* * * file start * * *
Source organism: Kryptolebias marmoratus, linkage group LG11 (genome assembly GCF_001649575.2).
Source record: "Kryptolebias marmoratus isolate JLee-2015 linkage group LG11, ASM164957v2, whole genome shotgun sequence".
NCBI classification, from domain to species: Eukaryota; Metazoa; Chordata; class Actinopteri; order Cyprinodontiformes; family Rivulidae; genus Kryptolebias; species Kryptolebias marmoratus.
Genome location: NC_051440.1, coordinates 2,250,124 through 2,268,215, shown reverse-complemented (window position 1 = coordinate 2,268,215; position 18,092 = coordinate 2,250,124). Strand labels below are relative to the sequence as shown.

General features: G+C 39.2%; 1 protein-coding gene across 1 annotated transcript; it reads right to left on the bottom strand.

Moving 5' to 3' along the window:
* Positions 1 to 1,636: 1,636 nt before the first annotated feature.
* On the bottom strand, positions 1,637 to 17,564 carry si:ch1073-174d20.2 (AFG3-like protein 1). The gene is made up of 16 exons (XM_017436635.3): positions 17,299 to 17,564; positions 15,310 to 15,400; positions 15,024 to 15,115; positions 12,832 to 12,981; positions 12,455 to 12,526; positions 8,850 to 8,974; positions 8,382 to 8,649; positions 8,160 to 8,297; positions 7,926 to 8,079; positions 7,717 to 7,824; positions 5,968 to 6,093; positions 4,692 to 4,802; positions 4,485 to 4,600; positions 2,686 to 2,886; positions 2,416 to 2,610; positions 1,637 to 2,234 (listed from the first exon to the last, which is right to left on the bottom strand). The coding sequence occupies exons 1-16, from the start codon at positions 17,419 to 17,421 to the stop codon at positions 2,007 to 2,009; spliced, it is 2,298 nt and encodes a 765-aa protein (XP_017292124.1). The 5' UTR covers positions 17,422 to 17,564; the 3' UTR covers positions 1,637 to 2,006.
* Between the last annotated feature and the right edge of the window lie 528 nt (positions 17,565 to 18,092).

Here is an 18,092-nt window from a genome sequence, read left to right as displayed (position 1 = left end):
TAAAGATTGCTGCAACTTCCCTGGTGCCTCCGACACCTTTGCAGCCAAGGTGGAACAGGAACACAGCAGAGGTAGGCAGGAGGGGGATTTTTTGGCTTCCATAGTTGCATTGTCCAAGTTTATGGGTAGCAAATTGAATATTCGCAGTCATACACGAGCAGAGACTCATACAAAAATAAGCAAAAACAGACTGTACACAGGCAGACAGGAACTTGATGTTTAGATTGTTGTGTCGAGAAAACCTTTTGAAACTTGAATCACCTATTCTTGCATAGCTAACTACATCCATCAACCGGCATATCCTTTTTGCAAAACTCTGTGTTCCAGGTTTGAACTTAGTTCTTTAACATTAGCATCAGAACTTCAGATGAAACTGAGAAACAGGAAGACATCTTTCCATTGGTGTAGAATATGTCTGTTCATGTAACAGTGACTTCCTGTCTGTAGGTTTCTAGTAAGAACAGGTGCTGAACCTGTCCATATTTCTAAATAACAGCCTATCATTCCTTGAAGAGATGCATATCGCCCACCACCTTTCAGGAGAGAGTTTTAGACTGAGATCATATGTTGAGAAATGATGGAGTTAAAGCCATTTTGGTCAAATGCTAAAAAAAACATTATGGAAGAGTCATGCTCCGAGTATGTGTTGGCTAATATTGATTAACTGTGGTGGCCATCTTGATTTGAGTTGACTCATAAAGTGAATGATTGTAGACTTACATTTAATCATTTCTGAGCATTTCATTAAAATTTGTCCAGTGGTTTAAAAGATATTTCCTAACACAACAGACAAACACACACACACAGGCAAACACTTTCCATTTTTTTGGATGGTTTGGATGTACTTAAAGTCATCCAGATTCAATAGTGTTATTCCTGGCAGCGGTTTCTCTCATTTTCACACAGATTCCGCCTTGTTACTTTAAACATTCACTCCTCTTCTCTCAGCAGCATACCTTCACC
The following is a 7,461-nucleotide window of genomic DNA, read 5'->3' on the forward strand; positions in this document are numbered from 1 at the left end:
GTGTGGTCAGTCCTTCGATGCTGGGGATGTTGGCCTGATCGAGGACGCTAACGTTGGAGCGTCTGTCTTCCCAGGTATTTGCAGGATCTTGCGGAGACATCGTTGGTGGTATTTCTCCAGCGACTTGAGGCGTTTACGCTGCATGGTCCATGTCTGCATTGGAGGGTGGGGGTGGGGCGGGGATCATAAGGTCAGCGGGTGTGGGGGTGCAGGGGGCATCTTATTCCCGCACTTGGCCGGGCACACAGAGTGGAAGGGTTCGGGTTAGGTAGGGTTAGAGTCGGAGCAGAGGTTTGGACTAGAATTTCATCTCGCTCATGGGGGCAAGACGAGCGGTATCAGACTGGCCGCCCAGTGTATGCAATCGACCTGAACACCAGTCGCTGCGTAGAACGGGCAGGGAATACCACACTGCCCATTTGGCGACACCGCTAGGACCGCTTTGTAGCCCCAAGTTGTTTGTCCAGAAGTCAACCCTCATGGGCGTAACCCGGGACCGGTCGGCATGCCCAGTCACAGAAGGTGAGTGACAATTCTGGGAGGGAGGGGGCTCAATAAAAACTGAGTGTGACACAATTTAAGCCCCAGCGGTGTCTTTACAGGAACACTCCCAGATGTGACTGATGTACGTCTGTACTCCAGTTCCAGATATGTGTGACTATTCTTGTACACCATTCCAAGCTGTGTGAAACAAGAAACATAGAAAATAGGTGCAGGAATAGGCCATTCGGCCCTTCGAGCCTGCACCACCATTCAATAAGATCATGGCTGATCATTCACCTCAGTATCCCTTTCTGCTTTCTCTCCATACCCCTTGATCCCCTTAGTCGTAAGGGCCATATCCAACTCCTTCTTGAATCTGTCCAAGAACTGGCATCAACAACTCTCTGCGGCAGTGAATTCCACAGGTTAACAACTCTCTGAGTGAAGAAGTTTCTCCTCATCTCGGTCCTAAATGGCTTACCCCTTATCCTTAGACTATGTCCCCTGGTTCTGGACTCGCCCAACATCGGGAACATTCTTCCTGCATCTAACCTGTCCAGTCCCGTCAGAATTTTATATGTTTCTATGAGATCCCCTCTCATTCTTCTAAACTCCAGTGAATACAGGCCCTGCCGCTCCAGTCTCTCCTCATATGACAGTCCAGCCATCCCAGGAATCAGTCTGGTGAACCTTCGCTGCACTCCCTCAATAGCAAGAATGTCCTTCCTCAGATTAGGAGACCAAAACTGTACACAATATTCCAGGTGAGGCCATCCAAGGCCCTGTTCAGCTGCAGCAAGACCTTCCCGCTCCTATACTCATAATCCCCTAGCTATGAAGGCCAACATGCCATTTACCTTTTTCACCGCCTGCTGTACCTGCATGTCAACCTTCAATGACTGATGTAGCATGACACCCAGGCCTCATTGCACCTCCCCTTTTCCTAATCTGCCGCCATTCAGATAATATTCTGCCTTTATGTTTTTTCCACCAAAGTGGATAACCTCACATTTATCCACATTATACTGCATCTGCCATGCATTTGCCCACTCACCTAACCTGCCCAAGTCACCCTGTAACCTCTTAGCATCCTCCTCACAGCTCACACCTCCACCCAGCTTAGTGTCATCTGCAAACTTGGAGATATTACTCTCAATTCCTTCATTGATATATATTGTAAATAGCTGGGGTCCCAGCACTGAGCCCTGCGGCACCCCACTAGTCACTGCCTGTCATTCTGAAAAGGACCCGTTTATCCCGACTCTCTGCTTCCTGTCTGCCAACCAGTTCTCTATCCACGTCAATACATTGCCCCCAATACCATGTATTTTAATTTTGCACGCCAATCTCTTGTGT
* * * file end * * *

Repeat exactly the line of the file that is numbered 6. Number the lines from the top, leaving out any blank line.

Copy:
Moving 5' to 3' along the window: